Abertay University: Facilitating resilience through reflective practice groups

The Division of Health Sciences, Abertay University, notes that nursing students need high levels of resilience to deal with academic and professional demands, together with pressures from their personal and private lives. Research published by the Journal of Advanced Nursing has highlighted that student nurses can have poorer health behaviours than the general population. The new NMC standards stipulate the need for resilient graduates entering the workforce. Therefore, Abertay University has developed an initiative to build and maintain resilience amongst its nursing students.

Key actions taken:

  • Abertay University introduced weekly reflective practice group sessions into the third-year mental health nursing placement module, as a pilot in the 2018/19 academic year.
  • Using the Gibbs Model and supported by experienced academics, students were invited to discuss, share and reflect on aspects of practice that presented real or potential challenges to their emotional wellbeing. This was designed to enhance self-awareness, to gain or provide psychological support, and to facilitate understanding of their own and others’ reactions to the workplace environment.
  • Students were encouraged to keep a reflective practice journal (a template drawing on Gibbs’ methodology was provided to help session preparation).
  • The initiative was designed to enable students to practice self-compassion and deploy self-care strategies, to explore and embrace the uncertainties and complexities of contemporary mental health nursing, to appreciate interpersonal and emotional group dynamics, and to develop a sense of their own identity and values as a nurse.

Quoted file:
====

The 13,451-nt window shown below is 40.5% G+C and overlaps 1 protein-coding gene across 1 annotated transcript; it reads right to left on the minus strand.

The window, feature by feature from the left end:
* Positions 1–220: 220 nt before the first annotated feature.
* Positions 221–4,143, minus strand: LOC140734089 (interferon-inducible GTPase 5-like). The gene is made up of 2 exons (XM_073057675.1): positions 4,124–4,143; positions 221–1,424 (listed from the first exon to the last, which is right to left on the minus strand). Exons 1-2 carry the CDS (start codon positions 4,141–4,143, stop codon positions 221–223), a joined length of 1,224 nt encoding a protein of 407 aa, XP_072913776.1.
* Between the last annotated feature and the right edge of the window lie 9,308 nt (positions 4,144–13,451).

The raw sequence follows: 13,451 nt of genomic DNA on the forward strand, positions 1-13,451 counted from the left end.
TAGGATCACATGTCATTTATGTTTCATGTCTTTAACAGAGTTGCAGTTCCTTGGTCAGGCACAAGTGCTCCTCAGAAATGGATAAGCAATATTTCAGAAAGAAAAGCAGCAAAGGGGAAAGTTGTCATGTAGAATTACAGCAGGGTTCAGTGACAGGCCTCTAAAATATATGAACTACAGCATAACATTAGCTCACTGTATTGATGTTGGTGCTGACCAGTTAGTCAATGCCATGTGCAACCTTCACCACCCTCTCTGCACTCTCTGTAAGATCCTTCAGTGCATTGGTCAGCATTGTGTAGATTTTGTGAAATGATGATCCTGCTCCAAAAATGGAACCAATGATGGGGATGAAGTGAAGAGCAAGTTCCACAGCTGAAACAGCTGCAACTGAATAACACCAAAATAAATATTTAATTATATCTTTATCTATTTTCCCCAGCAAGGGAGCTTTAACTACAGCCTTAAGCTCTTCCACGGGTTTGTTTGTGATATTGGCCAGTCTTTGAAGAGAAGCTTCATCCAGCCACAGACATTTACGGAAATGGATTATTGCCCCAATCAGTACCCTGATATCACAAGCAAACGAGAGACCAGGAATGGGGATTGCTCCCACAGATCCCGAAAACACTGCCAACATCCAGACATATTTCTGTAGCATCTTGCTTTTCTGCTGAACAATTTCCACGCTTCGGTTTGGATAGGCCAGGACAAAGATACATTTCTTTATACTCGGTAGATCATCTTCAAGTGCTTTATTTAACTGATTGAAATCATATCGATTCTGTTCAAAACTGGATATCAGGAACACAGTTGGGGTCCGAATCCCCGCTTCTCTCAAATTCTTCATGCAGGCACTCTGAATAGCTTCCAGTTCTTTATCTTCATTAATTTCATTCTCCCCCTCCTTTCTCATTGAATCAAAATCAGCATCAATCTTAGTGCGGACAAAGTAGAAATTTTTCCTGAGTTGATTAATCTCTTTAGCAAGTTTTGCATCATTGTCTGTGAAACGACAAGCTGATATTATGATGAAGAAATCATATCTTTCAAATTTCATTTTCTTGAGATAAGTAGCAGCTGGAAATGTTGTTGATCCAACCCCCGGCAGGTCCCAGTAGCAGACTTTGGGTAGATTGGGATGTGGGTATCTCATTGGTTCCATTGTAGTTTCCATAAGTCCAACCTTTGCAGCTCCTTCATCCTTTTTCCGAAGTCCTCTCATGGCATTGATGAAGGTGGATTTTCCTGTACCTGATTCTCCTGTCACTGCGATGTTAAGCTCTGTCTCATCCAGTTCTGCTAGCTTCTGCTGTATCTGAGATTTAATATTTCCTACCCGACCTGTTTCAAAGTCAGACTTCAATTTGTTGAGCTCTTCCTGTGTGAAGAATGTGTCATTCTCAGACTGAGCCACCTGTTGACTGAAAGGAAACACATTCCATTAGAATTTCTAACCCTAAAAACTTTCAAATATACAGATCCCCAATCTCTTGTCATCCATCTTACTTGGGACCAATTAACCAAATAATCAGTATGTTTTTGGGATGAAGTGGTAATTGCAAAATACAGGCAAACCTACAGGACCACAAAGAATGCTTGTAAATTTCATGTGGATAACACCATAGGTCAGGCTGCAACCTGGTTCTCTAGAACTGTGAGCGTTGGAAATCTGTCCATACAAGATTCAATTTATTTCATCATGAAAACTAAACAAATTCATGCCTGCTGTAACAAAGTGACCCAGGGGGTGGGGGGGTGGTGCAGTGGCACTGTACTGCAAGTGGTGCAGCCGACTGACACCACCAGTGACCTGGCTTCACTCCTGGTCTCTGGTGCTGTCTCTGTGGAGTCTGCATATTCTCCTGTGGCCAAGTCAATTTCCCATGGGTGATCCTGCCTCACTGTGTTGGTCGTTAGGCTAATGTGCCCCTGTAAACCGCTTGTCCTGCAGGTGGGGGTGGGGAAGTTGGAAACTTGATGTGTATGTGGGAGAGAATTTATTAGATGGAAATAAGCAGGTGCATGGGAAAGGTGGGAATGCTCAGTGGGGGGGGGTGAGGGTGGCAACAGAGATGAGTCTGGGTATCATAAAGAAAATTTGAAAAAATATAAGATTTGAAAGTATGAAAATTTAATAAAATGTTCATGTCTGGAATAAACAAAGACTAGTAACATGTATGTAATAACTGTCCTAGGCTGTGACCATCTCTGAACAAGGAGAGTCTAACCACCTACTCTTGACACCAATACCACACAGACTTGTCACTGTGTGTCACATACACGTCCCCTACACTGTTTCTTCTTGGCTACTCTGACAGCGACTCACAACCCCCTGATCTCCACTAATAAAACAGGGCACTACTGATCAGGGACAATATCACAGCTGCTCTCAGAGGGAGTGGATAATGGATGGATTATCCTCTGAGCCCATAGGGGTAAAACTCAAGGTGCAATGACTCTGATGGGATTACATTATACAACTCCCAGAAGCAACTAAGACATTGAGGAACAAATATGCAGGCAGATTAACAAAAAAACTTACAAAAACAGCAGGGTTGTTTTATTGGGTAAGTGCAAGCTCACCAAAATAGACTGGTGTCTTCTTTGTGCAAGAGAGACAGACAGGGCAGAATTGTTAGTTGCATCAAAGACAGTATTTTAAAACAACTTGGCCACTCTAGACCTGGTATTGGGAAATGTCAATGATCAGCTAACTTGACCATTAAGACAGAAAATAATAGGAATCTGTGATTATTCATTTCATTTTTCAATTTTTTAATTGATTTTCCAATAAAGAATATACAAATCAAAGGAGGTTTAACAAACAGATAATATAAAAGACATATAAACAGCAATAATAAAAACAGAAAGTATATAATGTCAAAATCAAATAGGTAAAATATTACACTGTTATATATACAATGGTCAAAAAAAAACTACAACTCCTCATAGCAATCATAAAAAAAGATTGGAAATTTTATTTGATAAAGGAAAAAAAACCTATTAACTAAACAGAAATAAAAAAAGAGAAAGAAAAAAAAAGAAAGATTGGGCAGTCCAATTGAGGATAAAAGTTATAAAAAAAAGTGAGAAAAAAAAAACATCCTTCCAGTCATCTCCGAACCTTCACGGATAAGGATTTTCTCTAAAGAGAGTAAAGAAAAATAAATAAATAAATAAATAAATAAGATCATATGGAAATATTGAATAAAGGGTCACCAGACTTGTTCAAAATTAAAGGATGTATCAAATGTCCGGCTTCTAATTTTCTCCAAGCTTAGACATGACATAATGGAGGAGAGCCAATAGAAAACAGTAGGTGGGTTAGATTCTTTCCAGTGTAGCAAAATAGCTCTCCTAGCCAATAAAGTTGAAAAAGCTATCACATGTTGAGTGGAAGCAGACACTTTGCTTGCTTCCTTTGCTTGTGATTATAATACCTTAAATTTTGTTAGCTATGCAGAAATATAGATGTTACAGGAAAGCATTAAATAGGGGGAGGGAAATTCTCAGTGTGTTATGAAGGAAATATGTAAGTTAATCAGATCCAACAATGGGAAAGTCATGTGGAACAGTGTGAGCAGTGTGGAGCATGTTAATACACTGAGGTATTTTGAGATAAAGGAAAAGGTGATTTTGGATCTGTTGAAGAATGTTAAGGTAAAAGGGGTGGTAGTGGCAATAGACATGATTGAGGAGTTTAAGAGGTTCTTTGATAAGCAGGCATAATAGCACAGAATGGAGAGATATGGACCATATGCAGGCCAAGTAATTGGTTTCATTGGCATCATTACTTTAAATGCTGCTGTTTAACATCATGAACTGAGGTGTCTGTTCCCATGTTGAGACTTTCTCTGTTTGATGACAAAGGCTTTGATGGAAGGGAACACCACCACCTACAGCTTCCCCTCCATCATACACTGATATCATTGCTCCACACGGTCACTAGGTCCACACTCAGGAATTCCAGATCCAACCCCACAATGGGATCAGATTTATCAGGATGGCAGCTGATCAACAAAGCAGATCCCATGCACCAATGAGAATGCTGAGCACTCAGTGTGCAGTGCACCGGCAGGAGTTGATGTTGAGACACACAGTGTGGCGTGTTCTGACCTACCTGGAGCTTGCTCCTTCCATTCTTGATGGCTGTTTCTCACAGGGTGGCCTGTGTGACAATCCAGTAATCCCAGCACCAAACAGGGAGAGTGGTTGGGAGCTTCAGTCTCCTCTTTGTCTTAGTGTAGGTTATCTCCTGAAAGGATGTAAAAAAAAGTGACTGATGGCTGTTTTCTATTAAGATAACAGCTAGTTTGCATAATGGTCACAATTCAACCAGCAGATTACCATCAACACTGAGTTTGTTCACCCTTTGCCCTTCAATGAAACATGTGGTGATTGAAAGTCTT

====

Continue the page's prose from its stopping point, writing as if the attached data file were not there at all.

• Confidentiality was an essential factor and there were clear parameters for the facilitator to apply to ensure that the discussion focused on professional issues and was developmental.
  • Students were encouraged to self-manage the discussion and to foster their group facilitation skills. Participants were aware that these were not therapy sessions and if it became evident that additional support was needed the facilitator would signpost appropriate pastoral services.


This intervention is now being implemented at all stages of the mental health nursing degree. It is the intention that the reflective practice group has the same student membership (and where possible the same facilitator) for the entire three-year duration of the programme. The university is exploring the concept of senior students acting as facilitators for early year colleagues in the future. Aside from developing good emotional self-care mechanisms, it is hoped that by immersing students in a reflective practice methodology this will aid preparation for the professional requirements of revalidation as a registrant.

Students have commented to say they have appreciated the time and space to develop their reflective practice skills, and to work in a group setting while listening and supporting others. Feedback has highlighted the positive impact on wellbeing.

‘Our reflective practice group is the most beneficial hour in the university week, it’s… a place we can vent, discuss, laugh, cry, console, challenge, discuss and talk, knowing it’s a safe space’

Mental Health Nursing Student, Abertay University